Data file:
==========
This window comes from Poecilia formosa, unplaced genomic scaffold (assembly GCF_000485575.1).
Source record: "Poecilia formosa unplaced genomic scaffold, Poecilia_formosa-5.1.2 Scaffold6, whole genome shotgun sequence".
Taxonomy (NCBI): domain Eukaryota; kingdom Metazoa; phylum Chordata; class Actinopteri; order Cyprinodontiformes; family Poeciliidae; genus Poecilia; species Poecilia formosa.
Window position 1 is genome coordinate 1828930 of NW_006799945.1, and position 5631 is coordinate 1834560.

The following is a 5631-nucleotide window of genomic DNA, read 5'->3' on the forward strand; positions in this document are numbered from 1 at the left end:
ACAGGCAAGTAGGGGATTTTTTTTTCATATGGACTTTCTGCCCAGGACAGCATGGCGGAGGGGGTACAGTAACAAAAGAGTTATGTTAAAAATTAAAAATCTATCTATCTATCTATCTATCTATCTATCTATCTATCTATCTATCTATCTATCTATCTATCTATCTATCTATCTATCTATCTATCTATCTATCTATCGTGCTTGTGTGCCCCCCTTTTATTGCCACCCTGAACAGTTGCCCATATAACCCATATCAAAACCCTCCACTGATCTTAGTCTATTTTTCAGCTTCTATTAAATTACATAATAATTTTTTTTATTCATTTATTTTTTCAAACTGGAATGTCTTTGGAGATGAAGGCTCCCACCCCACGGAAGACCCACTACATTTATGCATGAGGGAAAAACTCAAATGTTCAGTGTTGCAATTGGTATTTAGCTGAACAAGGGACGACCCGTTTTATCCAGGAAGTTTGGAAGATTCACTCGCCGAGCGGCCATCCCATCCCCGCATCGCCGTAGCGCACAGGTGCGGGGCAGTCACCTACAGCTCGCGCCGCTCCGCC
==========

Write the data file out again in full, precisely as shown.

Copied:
This window comes from Poecilia formosa, unplaced genomic scaffold (assembly GCF_000485575.1).
Source record: "Poecilia formosa unplaced genomic scaffold, Poecilia_formosa-5.1.2 Scaffold6, whole genome shotgun sequence".
Taxonomy (NCBI): domain Eukaryota; kingdom Metazoa; phylum Chordata; class Actinopteri; order Cyprinodontiformes; family Poeciliidae; genus Poecilia; species Poecilia formosa.
Window position 1 is genome coordinate 1828930 of NW_006799945.1, and position 5631 is coordinate 1834560.

The following is a 5631-nucleotide window of genomic DNA, read 5'->3' on the forward strand; positions in this document are numbered from 1 at the left end:
ACAGGCAAGTAGGGGATTTTTTTTTCATATGGACTTTCTGCCCAGGACAGCATGGCGGAGGGGGTACAGTAACAAAAGAGTTATGTTAAAAATTAAAAATCTATCTATCTATCTATCTATCTATCTATCTATCTATCTATCTATCTATCTATCTATCTATCTATCTATCTATCTATCTATCTATCTATCTATCTATCGTGCTTGTGTGCCCCCCTTTTATTGCCACCCTGAACAGTTGCCCATATAACCCATATCAAAACCCTCCACTGATCTTAGTCTATTTTTCAGCTTCTATTAAATTACATAATAATTTTTTTTATTCATTTATTTTTTCAAACTGGAATGTCTTTGGAGATGAAGGCTCCCACCCCACGGAAGACCCACTACATTTATGCATGAGGGAAAAACTCAAATGTTCAGTGTTGCAATTGGTATTTAGCTGAACAAGGGACGACCCGTTTTATCCAGGAAGTTTGGAAGATTCACTCGCCGAGCGGCCATCCCATCCCCGCATCGCCGTAGCGCACAGGTGCGGGGCAGTCACCTACAGCTCGCGCCGCTCCGCC